• GPU capacity: PCIe x16 Slot for desktop graphics card
  • Graphics: PNY XLR8 GeForce GTX 980 with 4GB GDDR5
  • Power supply: Alienware 460 Watt Multi-GPU Approved Power Supply
  • Ports: 4 x USB 3.0, Alienware Graphics Amplifier to Notebook Port
  • Weight: 7.71 pounds (3.5 Kgs.)
  • Dimensions: 7.3 x 16.12 x 6.83 inches (W x D x H) (185 x 409 x 173 mm)

What you’re looking at here is an Alienware 17 with a completely bumped up configuration that calls for a steep$3,049 (£2,581). This is no doubt a huge purchase, but keep in mind this price tag includes a faster processor, headier GPU, more storage and RAM, plus the cost of the Graphics Amplifier as well as a Nvidia GTX 980 graphics card.

Oddly enough, the Amplifier does not come as a discounted bundle in Australia. So users living in that region will end up having to for over the full AU$349 price for the Amplifier, plus another AU$699 for an Nvidia GTX 980 card, which brings up the final total to an insane AU$4,547. (Keep in mind this is an example; these GPU boxes can work with Nvidia’s more affordable cards like the Nvidia GTX 960.)

Alienware 17 review

Without the optional GPU box, the Alienware 17 with the configuration above rings up for a slightly saner $2,299 (£1,782.19, AU$3,499). For the amount of power you’re getting alone, that’s actually a sweet deal. The Alienware 17 also starts at $1,499 (£1,298, AU$2,499) for a base configuration consisting of the same processor, a lower-end 3GB Nvidia GTX 970M, 8GB of RAM and only a 1TB hard drive spinning at 5,400rpm.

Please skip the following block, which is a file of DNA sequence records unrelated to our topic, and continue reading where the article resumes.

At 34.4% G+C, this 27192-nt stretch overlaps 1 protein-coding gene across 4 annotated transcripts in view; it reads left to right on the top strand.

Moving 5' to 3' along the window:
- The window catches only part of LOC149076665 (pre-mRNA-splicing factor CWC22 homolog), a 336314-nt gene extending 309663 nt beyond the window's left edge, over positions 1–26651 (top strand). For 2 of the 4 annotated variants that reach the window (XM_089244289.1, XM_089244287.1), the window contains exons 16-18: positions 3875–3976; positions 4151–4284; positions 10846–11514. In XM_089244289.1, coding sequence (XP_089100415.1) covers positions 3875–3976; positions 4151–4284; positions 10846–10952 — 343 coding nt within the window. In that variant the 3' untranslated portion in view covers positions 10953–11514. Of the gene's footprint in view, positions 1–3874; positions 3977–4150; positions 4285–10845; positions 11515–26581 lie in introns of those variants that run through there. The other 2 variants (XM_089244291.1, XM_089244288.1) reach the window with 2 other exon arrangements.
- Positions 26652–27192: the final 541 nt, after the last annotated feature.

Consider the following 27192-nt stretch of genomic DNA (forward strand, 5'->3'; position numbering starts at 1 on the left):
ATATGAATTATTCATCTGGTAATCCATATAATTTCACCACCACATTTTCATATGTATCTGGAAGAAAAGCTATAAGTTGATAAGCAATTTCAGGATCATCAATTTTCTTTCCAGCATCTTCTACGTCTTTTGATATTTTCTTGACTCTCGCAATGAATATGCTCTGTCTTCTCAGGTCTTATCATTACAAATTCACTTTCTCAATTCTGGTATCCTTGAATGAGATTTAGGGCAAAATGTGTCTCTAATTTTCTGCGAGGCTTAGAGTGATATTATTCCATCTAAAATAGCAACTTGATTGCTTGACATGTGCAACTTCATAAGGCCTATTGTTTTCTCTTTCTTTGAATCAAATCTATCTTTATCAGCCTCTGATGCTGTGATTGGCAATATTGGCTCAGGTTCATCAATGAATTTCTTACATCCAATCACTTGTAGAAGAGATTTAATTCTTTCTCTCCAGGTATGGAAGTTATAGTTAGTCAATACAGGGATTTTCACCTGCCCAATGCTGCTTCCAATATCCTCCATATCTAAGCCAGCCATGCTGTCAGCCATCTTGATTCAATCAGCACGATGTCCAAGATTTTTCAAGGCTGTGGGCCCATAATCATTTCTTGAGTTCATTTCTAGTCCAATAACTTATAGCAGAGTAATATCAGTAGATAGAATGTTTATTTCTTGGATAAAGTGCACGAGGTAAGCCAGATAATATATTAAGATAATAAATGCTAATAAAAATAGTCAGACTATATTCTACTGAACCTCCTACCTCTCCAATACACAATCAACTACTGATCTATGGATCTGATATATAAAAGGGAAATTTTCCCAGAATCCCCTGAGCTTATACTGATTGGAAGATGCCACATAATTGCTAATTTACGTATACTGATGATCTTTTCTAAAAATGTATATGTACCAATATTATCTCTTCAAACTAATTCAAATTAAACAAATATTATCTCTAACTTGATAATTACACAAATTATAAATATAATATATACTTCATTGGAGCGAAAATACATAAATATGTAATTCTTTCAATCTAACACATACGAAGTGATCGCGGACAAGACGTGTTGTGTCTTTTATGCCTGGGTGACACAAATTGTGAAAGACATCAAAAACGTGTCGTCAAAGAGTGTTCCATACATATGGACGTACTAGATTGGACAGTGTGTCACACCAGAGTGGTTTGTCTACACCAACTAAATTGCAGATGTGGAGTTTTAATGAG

For what it’s worth, the MSI GS30 Shadow is a more affordable gaming laptop-desktop hybrid solution, ducking below the 2,000 clams mark with a $1,899 (£1,200, AU$2,699) price tag. But, keep in mind this price does not include a desktop GPU, though, so you’ll have to source your own. Also, be prepared to add a few extra peripherals including a keyboard, gaming mouse and a monitor before you can even think about playing games on the GS30 Shadow.

Aorus X7 Pro is a much simpler, self-contained laptop that comes in one configuration for $2,599 or £2099 (about AU$3,320). The unit offers plenty of power for the price, including a higher-end processor (that the MSI GS30 also comes sporting), dual Nvidia GTX 970M cards working in SLI, plus a massive 512GB SSD and 16GB of RAM.

Performance and features

Even without the Graphics Amplifier, the Alienware 17 is a fully capable gaming machine all on its own, unlike the MSI GS30 Shadow. The Alienware 17’s biggest advantage over the Shadow is that it comes with a discrete mobile graphics chip. This distinction will allow users to take the 17-inch laptop to LAN party or another gaming event without need to drag along its accompanying GPU box.

What’s more, with battery life teetering around four hours, this is a powerful laptop you can actually take on the go without worrying it will die away within an hour.

Alienware 17 review


Here’s how the Alienware 17 fared in our our benchmark tests:

  • 3DMark: Cloud Gate: 18,332; Sky Diver: 18,947; Fire Strike: 8,008